In India, certain issues are shrouded in the garb of ‘maintaining’ the cultural norm; one that silences decades of violence against women and ensures it stays within closed doors. The dominant patriarchal narrative in the country provides open ground for predators to carry out acts of physical, psychological and sexual abuse with judicial leniency.
Intimate Partner Violence (IPV) is one such form of psychological, physical and sexual violence against women by current or former intimate partners that is often underreported due to the backlash for speaking up against this injustice.
What is Intimate Partner Violence?
IPV can take many forms including acts of physical violence such as beating and hitting, sexual violence with forced intercourse or other forms of sexual coercion, and emotional abuse with threats of harm. Abusive partners exhibit coercive control by curbing access to finances, legal and health care and may further isolate a woman from her support network. IPV is a long-term public health issue with severe mental and physical health consequences for the victims and survivors.
Why Should We Care?
In a culture where young girls and women are lauded for silently bearing violence and abuse from intimate partners, do we pay adequate attention to the gross injustice and human rights violations that occur from abuse? Is it a man’s right to demand sexual intercourse from an unwilling partner or to silence her for her ‘undesirable’ behavior? Victims and survivors of IPV can experience physical injuries, functional disorders, mental health issues including post-traumatic stress disorder (PTSD) and alcohol and drug abuse and abuse during pregnancy with miscarriages and fetal injury. IPV is linked with homicide and suicide rates and is known to have a negative outcome for children of victims and survivors. This brings us to the next question: Have we created an environment for women to speak about the issue?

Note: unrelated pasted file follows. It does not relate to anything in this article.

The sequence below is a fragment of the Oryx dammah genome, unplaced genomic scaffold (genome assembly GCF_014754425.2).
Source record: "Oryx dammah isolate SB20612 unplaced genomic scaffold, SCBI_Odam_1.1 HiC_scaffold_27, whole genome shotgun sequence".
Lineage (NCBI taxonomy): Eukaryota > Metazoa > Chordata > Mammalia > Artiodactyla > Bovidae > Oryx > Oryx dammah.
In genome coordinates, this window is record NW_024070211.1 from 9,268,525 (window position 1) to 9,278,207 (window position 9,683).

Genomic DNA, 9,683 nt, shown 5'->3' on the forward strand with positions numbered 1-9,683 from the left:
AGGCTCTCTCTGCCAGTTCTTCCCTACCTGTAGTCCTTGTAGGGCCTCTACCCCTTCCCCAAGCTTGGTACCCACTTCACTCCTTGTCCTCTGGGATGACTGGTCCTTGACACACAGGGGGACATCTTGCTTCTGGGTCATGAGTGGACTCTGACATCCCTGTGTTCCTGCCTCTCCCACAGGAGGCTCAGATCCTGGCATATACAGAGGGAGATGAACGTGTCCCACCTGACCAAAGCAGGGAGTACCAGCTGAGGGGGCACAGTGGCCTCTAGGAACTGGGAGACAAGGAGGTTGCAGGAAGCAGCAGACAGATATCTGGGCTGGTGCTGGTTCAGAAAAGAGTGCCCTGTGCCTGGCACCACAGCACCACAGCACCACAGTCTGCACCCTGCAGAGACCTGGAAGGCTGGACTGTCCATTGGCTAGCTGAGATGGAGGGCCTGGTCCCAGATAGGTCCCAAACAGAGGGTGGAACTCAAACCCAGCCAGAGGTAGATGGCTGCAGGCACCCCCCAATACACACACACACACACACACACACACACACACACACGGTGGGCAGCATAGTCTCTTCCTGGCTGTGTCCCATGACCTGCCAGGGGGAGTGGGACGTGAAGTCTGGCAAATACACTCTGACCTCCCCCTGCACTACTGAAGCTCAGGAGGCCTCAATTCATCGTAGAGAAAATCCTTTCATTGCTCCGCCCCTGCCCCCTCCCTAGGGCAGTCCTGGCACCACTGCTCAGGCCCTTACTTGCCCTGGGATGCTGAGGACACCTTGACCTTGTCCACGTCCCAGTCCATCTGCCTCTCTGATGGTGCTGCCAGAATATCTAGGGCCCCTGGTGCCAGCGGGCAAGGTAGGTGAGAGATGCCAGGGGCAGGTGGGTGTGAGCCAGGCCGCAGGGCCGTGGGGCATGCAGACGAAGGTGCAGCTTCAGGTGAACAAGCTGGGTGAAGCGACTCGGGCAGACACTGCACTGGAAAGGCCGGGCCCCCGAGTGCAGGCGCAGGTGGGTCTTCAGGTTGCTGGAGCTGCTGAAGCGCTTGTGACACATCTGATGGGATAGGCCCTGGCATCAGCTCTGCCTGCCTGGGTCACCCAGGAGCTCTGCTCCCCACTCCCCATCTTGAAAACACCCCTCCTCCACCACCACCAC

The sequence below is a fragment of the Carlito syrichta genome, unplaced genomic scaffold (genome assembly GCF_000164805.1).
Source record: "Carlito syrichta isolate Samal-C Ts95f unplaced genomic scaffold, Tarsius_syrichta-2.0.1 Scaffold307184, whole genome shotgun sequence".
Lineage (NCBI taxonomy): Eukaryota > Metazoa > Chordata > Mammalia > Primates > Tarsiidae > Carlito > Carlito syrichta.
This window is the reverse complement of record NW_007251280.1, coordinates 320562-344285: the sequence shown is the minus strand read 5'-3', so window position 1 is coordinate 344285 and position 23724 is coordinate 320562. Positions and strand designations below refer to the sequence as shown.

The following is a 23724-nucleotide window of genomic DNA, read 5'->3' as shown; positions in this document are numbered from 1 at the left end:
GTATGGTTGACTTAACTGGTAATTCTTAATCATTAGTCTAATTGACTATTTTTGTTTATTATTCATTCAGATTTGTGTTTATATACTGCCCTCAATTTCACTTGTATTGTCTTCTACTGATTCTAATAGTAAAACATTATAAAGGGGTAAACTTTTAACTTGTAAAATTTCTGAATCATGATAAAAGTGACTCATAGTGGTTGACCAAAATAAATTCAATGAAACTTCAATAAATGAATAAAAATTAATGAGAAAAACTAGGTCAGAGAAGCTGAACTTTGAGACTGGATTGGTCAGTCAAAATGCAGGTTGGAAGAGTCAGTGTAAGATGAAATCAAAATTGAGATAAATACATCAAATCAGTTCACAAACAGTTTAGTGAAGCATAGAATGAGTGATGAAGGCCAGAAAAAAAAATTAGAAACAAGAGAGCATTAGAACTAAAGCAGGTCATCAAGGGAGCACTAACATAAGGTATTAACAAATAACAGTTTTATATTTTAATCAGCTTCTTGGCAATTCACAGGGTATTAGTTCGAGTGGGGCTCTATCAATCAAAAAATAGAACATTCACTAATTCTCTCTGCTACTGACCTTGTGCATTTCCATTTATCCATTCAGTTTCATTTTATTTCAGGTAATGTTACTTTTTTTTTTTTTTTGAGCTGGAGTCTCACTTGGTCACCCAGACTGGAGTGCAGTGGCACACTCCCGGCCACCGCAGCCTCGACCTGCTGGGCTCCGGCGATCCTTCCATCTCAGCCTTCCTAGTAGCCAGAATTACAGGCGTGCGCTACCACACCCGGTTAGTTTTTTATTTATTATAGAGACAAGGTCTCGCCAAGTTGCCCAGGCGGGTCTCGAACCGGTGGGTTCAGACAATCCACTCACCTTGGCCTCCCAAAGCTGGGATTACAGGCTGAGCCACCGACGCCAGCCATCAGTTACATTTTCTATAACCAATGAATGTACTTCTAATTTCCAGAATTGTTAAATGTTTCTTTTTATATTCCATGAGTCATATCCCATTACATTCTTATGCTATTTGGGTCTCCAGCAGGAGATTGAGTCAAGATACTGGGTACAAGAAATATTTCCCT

Why Don’t Women Speak Up?
While movements on online platforms are gearing momentum, has there been effective change on the ground? Today, we are still debating whether marital rape should be criminalized in the country with petty justifications to ‘protect’ culture and religion and evading the fact that such weak legal protection mechanisms expose women to abuse.
When women speak up, their statements are mere toys to promote political propaganda or considered as whims that can be silenced with time and power.
Let us ask ourselves whether movements are creating real change? Are they calling on us to change the way our institutions operate and strengthening our reporting mechanisms or are they a momentary distraction before we continue to revictimize survivors that speak up at home, in police stations and courts, or even on the internet? When will women and young girls stop being stigmatized for talking about and coming out of situations of abuse and speak without the fear of retaliation and social ostracisation?
In a country where women and young girls are exposed to extreme vulnerabilities due to poverty, lack of educational and financial access, or simply a lack of knowledge of their civil rights, it is not a man’s or woman’s personal right to discipline the other and neither should any deflection be protected on legal grounds.
By Satvika Khera
Satvika Khera is a human rights researcher and activist based in India. She has previously worked in the prevention of human trafficking with organizations in Thailand and India.